• 7
    I think it's more helpful to give general advice with some examples, rather than a script. This answer steers too close to the latter. Different people express themselves differently, delivery matters and you can't enter a conversation with a rigid battleplan. This is especially true when you're trying to provide a script that is meant to be funny. – Nathan Cooper Aug 24 '18 at 13:30
  • It may be fruitful, depending on the delivery. It's not easy to joke about oneself, especially for personal life choices. No one is going to exactly memorize the statements above anyway: psychology, memories are drawn up different each time. Therefore, the answer is truly not a script. – adamaero Aug 24 '18 at 17:19
  • 6
    Scripts aside, I think this answer does a good job of explaining the underlying principle: the social interaction flow of a joke getting rejected and people responding with further laughter and humor (often humor asinine to the original rejecting party, which is a separate human issue) is important to understand, and honestly, acknowledging the initial joke and if possible letting yourself be amused by it is the best path to then being able to correct people. This answer might benefit from moving that explanation to the top, instead of it currently being at the bottom. – mtraceur Aug 24 '18 at 21:29
  • On the other hand, I think this answer could also be better if it acknowledged that sometimes people laugh just because ridicule (light or otherwise) of abnormality (anything not mainstream within the social group) is socially acceptable for most people. Which is a problem with the crowd, not the person having to socially navigate the crowd, and that's worth making explicit, I think. – mtraceur Aug 24 '18 at 21:33
20

My daughter has rare, severe allergies and as such, even when she explains, people often don't believe her.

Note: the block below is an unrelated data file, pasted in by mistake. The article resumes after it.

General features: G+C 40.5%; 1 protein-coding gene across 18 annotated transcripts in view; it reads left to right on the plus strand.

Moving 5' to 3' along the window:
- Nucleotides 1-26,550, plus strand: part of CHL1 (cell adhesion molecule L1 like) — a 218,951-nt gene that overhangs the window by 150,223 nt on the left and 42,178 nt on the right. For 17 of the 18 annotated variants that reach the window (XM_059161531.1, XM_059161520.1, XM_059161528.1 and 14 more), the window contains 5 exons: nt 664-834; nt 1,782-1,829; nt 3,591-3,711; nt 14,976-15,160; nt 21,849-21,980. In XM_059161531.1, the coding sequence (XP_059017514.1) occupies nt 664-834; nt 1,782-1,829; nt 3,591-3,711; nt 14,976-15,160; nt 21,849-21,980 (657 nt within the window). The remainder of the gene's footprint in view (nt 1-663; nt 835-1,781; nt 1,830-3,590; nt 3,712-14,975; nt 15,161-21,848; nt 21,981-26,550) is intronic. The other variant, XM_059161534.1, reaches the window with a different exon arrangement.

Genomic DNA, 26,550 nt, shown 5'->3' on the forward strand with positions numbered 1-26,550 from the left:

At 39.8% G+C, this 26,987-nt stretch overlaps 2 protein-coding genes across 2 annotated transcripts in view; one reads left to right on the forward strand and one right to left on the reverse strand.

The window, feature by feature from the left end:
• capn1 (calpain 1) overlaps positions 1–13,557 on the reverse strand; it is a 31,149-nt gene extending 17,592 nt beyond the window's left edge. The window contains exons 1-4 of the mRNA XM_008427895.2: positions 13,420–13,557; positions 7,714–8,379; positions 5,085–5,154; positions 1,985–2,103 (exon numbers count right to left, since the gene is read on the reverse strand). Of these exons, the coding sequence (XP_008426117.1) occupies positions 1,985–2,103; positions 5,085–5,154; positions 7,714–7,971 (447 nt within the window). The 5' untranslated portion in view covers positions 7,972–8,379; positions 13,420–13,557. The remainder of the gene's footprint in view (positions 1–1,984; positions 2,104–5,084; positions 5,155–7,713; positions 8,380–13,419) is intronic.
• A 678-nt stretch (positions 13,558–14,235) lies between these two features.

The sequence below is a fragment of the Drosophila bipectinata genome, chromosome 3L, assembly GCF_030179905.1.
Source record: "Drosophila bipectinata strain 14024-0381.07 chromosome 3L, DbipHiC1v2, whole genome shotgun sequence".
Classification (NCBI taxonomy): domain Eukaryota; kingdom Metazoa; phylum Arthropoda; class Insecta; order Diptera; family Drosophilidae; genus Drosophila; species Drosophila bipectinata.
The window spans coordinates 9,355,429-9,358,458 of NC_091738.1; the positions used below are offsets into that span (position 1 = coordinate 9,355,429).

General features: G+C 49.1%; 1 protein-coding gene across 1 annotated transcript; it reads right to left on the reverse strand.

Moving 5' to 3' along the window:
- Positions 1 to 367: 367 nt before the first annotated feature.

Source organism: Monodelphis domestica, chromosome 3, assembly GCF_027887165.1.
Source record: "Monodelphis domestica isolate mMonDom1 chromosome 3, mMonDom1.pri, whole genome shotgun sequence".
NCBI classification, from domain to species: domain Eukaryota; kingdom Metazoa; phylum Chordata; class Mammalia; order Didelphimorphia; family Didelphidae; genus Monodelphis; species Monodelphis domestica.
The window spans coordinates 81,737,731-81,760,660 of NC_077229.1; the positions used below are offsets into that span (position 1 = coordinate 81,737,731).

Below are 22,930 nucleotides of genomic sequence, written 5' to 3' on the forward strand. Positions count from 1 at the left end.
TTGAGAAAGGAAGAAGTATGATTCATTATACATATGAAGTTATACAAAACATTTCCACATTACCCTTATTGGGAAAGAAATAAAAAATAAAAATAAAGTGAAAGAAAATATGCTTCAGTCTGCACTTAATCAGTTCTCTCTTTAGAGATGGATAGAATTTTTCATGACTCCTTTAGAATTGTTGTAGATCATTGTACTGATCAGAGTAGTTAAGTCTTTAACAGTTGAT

I am hearing impaired, but there are conditions where I hear better than others. I have other comparisons and things I've learned in life, but here's what it comes down to.

  1. People don't care. They really don't. If people aren't going to care enough to make sure they don't poison my daughter, they're not going to care if they annoy someone who's vegan.
  2. People don't want to be bothered with explanations. They live their lives and don't want the details of the lives of others.

So, what do you do? You just say "no thank you". without explanation. It eliminates the problem by not making it a topic of conversation to begin with.

We humans, being as we are, like to get inquisitive, and at the same time don't like being proven wrong. When confronted with information like "actually, xyz is actually treated with animal products" is going to make someone feel foolish for not knowing it, which is why you can unintentionally end up looking like a know-it all.

So, if you must discuss something like that, do it in a way that lets the person save face.

No thank you, I'm not in the mood for wine tonight.

or

I'm sorry, I'm not sure about that brand of wine, I heard they might be processing it with something I can't have, but thank you for the offer.

Lastly, if you don't know about a subject, don't bring it up. Again, this is where a polite "thank you" would be prudent.

Human nature is such that people believe that any topic brought up is one to be debated, so please be aware in the future if you bring something up, be prepared to discuss it, not just veganism, anything at all, is fair game for discussion.

When dealing with people who insist on being rude, consider the following approaches.

  1. A blank stare with a prolonged silence. This is a clear social signal that someone has crossed a line. Follow this with changing the subject.
  2. Simply changing the subject while turning away from the offender. Again, a social cue that you've sent that the person crossed a line, but you are letting it pass.
  3. "I'm sorry, that's all I have to say.

Again, I experience the same things when my autism comes up, from questions about counting cards to scraping forks against plates to test if over stimming me will get a reaction. Discussing things with friends is fine, casual contacts, not so much.

20